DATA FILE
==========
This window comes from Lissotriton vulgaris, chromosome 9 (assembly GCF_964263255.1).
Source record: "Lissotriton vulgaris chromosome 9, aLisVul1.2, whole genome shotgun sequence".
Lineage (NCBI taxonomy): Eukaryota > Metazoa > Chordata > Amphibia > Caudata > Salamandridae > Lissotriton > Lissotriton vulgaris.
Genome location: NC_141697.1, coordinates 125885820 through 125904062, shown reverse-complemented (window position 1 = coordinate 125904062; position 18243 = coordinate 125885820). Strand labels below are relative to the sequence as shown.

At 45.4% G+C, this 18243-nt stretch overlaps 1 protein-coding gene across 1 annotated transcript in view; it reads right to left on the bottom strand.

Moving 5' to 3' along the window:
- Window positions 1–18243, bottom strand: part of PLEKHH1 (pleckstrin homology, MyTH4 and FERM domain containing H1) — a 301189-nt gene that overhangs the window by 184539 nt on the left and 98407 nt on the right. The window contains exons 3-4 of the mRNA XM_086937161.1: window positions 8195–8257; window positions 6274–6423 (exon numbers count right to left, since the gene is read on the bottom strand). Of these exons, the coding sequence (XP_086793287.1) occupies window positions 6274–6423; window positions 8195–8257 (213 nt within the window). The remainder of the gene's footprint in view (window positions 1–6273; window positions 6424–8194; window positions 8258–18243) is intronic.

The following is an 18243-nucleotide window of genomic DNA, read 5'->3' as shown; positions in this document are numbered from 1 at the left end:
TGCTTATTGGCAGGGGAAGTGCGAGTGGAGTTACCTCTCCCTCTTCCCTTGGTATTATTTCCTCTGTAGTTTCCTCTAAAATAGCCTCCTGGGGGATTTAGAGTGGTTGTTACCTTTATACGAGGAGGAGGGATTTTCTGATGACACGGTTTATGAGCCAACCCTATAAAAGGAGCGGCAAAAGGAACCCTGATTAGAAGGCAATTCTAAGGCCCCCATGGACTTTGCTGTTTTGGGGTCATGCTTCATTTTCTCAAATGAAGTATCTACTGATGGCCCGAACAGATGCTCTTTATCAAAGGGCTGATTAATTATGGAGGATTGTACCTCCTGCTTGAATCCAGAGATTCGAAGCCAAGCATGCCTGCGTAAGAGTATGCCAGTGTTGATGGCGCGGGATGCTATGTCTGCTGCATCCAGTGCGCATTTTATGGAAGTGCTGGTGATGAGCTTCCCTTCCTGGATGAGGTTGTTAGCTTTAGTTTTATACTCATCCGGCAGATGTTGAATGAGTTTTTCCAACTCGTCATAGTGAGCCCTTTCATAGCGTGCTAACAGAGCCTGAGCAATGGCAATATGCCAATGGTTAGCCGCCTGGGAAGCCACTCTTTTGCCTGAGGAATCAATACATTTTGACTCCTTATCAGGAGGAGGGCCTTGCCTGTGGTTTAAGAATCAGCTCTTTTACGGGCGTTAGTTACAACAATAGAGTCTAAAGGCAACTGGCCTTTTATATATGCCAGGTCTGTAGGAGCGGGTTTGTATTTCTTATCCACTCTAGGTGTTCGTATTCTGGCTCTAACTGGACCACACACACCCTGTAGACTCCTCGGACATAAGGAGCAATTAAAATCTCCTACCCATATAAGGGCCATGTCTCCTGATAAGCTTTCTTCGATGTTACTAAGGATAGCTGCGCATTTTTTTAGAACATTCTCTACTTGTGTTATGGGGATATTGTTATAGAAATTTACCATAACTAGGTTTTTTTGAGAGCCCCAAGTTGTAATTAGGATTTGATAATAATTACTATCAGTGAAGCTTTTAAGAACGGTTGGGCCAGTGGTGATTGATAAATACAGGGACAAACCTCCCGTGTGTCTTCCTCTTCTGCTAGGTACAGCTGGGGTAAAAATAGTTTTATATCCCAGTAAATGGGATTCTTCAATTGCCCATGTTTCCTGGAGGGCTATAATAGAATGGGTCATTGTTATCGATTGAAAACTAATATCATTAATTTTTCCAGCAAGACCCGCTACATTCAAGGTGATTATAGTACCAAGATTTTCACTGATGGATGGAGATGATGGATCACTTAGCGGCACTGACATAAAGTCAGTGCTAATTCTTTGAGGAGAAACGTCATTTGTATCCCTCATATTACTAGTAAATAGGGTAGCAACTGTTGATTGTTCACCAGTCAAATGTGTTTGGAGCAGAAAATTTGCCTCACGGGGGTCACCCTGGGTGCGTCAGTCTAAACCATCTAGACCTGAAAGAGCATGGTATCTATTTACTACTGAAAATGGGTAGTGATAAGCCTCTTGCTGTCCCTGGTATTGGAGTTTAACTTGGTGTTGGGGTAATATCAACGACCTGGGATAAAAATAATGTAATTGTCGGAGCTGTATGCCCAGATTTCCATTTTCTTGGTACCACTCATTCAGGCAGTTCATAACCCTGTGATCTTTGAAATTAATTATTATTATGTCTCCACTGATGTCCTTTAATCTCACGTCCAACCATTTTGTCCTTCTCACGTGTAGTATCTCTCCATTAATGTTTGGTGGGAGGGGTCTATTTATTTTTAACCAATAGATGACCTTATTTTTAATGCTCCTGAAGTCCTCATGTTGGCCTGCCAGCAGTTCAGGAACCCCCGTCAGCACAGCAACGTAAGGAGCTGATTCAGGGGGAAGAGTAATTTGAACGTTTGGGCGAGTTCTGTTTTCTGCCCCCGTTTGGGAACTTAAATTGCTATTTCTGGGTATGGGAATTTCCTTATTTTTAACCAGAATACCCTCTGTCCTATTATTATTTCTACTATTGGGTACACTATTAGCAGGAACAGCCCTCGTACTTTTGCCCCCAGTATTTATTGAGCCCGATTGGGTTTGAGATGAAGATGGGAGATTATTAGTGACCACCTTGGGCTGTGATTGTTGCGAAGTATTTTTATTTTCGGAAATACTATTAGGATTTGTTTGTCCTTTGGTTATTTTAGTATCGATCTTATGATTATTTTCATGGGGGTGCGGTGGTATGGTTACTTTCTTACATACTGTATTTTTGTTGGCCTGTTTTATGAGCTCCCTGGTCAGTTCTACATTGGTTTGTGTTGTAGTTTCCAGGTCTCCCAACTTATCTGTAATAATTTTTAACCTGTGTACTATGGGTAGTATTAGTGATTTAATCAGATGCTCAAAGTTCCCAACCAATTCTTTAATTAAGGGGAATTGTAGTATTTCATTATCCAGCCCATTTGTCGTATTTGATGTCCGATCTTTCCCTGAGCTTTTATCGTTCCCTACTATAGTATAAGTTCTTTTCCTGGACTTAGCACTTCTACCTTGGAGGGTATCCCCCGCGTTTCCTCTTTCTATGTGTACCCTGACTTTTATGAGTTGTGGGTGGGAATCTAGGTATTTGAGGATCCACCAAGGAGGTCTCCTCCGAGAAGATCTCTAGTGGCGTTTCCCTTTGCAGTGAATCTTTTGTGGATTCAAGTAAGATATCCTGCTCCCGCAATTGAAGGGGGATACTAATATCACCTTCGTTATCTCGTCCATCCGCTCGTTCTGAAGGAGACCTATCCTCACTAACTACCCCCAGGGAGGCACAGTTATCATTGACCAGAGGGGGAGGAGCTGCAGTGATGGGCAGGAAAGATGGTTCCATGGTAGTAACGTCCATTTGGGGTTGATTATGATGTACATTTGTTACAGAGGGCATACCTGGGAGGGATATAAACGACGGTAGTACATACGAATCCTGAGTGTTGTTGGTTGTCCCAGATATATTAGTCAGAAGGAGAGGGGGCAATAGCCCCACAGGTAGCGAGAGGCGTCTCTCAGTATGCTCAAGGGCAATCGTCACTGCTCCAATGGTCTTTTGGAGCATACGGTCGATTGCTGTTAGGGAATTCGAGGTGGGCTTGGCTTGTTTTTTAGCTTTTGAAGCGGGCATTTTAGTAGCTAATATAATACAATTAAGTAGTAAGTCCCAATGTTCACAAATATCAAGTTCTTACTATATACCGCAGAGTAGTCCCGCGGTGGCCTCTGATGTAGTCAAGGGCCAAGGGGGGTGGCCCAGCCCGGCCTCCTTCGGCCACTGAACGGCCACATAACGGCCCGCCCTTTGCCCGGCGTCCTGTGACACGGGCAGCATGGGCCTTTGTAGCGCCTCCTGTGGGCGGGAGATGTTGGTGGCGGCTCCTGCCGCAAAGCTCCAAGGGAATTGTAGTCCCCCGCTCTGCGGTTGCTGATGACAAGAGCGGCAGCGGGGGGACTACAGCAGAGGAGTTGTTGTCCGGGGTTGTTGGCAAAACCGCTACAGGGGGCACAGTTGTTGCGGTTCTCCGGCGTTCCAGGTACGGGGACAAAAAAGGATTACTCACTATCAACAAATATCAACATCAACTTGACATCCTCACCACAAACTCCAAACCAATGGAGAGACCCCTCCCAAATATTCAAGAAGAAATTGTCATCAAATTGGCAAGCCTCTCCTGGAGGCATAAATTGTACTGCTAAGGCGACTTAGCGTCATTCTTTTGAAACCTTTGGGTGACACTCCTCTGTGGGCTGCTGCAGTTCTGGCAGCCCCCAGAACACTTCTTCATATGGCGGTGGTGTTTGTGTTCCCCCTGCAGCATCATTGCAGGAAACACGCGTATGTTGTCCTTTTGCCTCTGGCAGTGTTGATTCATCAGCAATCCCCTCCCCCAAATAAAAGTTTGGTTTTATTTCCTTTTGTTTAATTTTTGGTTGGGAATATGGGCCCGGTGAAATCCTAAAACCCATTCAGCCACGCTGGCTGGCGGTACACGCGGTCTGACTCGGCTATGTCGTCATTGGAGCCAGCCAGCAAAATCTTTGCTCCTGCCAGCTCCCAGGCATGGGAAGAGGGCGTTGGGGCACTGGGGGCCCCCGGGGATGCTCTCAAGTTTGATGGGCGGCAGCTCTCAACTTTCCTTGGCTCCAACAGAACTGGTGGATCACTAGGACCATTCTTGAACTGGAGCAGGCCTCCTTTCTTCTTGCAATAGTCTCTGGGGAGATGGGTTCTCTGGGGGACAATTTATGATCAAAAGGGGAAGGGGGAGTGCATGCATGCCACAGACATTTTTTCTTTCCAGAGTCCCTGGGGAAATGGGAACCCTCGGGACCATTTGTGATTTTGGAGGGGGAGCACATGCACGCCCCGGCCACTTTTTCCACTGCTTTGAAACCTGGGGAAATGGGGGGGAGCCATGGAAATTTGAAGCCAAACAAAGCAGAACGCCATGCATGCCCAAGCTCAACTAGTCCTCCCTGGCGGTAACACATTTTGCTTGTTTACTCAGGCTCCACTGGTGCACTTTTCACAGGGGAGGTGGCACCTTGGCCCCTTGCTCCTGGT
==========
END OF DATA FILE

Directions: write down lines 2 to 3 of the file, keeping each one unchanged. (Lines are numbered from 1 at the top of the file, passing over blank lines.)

Source record: "Lissotriton vulgaris chromosome 9, aLisVul1.2, whole genome shotgun sequence".
Lineage (NCBI taxonomy): Eukaryota > Metazoa > Chordata > Amphibia > Caudata > Salamandridae > Lissotriton > Lissotriton vulgaris.